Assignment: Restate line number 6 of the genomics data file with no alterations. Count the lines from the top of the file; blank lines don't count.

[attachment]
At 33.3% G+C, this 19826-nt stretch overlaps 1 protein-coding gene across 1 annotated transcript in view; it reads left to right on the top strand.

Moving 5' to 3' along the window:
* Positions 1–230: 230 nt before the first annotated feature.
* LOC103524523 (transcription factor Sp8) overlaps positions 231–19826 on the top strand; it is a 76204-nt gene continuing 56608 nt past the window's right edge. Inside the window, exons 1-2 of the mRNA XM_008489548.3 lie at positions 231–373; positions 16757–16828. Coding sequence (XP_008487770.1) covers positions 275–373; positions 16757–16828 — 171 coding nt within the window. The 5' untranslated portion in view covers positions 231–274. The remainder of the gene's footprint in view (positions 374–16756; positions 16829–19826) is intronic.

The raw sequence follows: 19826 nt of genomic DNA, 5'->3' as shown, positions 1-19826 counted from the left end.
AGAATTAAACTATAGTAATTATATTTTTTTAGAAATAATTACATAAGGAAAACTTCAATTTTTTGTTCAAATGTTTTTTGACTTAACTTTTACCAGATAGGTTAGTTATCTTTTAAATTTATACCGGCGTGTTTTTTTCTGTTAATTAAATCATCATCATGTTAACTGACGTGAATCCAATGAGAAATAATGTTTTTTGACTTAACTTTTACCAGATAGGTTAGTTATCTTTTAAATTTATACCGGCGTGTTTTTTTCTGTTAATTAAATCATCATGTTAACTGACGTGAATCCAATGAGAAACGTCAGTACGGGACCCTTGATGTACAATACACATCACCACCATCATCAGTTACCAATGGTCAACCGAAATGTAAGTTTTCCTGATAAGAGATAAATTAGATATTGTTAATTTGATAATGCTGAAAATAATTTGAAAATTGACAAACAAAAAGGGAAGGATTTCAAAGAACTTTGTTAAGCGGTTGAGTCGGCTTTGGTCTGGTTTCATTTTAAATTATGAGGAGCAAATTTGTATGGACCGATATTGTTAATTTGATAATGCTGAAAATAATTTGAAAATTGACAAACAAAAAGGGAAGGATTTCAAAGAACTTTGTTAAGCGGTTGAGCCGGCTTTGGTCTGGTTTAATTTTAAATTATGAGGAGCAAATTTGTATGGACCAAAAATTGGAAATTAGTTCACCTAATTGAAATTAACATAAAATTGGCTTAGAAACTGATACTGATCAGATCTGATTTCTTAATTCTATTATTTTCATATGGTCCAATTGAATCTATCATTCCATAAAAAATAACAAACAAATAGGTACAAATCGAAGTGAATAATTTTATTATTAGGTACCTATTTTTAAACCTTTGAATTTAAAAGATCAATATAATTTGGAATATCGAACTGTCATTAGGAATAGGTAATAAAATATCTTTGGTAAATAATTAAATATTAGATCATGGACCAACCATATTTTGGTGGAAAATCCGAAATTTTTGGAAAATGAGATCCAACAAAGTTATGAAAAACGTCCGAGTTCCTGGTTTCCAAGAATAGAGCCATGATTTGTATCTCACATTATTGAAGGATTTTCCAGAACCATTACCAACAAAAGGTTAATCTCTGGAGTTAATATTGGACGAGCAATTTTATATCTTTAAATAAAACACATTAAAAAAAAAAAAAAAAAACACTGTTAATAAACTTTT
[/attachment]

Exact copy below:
AGAATTAAACTATAGTAATTATATTTTTTTAGAAATAATTACATAAGGAAAACTTCAATTTTTTGTTCAAATGTTTTTTGACTTAACTTTTACCAGATAGGTTAGTTATCTTTTAAATTTATACCGGCGTGTTTTTTTCTGTTAATTAAATCATCATCATGTTAACTGACGTGAATCCAATGAGAAATAATGTTTTTTGACTTAACTTTTACCAGATAGGTTAGTTATCTTTTAAATTTATACCGGCGTGTTTTTTTCTGTTAATTAAATCATCATGTTAACTGACGTGAATCCAATGAGAAACGTCAGTACGGGACCCTTGATGTACAATACACATCACCACCATCATCAGTTACCAATGGTCAACCGAAATGTAAGTTTTCCTGATAAGAGATAAATTAGATATTGTTAATTTGATAATGCTGAAAATAATTTGAAAATTGACAAACAAAAAGGGAAGGATTTCAAAGAACTTTGTTAAGCGGTTGAGTCGGCTTTGGTCTGGTTTCATTTTAAATTATGAGGAGCAAATTTGTATGGACCGATATTGTTAATTTGATAATGCTGAAAATAATTTGAAAATTGACAAACAAAAAGGGAAGGATTTCAAAGAACTTTGTTAAGCGGTTGAGCCGGCTTTGGTCTGGTTTAATTTTAAATTATGAGGAGCAAATTTGTATGGACCAAAAATTGGAAATTAGTTCACCTAATTGAAATTAACATAAAATTGGCTTAGAAACTGATACTGATCAGATCTGATTTCTTAATTCTATTATTTTCATATGGTCCAATTGAATCTATCATTCCATAAAAAATAACAAACAAATAGGTACAAATCGAAGTGAATAATTTTATTATTAGGTACCTATTTTTAAACCTTTGAATTTAAAAGATCAATATAATTTGGAATATCGAACTGTCATTAGGAATAGGTAATAAAATATCTTTGGTAAATAATTAAATATTAGATCATGGACCAACCATATTTTGGTGGAAAATCCGAAATTTTTGGAAAATGAGATCCAACAAAGTTATGAAAAACGTCCGAGTTCCTGGTTTCCAAGAATAGAGCCATGATTTGTATCTCACATTATTGAAGGATTTTCCAGAACCATTACCAACAAAAGGTTAATCTCTGGAGTTAATATTGGACGAGCAATTTTATATCTTTAAATAAAACACATTAAAAAAAAAAAAAAAAAACACTGTTAATAAACTTTT